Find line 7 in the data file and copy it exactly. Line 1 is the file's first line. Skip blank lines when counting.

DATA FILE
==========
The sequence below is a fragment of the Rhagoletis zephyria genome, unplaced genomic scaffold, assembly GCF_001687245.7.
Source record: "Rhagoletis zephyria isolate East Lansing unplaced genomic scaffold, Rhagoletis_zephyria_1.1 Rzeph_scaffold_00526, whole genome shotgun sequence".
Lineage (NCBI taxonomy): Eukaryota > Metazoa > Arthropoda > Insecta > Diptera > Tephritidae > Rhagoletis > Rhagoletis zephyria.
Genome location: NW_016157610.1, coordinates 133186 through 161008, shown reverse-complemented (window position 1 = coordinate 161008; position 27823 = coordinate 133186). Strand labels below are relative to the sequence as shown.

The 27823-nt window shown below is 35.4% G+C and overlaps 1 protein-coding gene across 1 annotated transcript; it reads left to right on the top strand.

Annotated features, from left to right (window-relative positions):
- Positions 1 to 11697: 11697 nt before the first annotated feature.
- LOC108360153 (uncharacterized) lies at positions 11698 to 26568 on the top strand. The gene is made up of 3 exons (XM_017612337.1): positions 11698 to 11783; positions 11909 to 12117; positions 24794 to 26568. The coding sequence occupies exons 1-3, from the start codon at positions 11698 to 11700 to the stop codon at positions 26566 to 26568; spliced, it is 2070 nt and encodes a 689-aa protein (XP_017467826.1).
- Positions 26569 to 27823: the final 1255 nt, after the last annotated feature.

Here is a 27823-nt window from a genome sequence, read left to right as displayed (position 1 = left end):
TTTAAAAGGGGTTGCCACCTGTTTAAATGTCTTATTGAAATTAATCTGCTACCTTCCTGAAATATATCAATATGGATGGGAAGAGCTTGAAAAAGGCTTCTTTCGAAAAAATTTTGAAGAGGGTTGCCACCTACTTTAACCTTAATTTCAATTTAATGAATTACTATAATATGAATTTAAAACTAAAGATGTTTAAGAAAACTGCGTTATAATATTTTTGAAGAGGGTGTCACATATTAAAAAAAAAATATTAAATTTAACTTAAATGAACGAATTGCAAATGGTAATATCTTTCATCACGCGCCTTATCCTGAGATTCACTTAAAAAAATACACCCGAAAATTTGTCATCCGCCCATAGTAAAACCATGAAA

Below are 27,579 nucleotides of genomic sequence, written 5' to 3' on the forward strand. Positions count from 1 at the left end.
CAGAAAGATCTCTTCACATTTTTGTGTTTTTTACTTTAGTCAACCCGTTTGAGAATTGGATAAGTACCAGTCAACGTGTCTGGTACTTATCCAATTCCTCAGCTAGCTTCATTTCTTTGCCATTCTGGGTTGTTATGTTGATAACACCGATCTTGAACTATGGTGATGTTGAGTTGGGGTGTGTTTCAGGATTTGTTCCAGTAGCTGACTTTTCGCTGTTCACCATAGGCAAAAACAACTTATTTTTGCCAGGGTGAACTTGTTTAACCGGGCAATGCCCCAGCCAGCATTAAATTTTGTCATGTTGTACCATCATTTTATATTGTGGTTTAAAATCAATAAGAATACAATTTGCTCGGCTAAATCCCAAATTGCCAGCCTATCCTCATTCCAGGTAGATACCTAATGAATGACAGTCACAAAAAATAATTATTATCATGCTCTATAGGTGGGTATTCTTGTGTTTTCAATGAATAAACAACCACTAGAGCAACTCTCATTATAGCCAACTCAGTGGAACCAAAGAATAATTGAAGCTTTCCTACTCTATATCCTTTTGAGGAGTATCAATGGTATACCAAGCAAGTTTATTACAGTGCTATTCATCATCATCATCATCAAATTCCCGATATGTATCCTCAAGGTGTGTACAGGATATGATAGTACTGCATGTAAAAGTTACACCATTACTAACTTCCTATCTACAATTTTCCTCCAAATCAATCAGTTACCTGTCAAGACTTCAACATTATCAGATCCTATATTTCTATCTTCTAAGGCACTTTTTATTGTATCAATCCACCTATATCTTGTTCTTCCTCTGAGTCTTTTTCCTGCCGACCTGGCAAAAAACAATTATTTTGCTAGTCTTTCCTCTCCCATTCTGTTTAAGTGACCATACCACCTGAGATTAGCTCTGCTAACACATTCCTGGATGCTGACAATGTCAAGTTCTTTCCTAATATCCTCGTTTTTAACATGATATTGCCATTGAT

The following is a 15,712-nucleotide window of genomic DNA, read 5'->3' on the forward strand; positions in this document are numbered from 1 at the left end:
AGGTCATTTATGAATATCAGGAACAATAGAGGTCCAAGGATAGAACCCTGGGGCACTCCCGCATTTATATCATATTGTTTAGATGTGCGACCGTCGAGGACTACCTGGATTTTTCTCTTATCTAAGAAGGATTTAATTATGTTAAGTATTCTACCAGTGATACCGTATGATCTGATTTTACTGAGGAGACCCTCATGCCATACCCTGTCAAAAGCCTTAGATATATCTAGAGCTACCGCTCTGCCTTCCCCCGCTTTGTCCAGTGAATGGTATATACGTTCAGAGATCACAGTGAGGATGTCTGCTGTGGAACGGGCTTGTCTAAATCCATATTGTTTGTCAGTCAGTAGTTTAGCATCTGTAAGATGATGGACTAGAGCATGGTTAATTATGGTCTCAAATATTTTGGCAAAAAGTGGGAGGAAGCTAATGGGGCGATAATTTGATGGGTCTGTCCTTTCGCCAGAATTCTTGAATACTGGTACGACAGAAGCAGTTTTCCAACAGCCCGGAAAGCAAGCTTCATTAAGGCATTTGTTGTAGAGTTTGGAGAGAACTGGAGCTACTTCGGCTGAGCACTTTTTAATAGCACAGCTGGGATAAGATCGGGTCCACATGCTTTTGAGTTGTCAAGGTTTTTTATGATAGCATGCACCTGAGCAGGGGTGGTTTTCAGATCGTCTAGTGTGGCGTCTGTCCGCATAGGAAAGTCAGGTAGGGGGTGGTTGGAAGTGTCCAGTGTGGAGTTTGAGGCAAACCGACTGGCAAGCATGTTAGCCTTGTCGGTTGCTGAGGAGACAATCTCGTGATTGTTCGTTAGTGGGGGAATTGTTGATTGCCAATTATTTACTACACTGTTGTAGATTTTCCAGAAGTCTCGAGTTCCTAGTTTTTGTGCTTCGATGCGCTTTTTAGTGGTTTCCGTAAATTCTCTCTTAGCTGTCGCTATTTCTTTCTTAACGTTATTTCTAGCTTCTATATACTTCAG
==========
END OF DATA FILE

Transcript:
- Positions 1 to 11697: 11697 nt before the first annotated feature.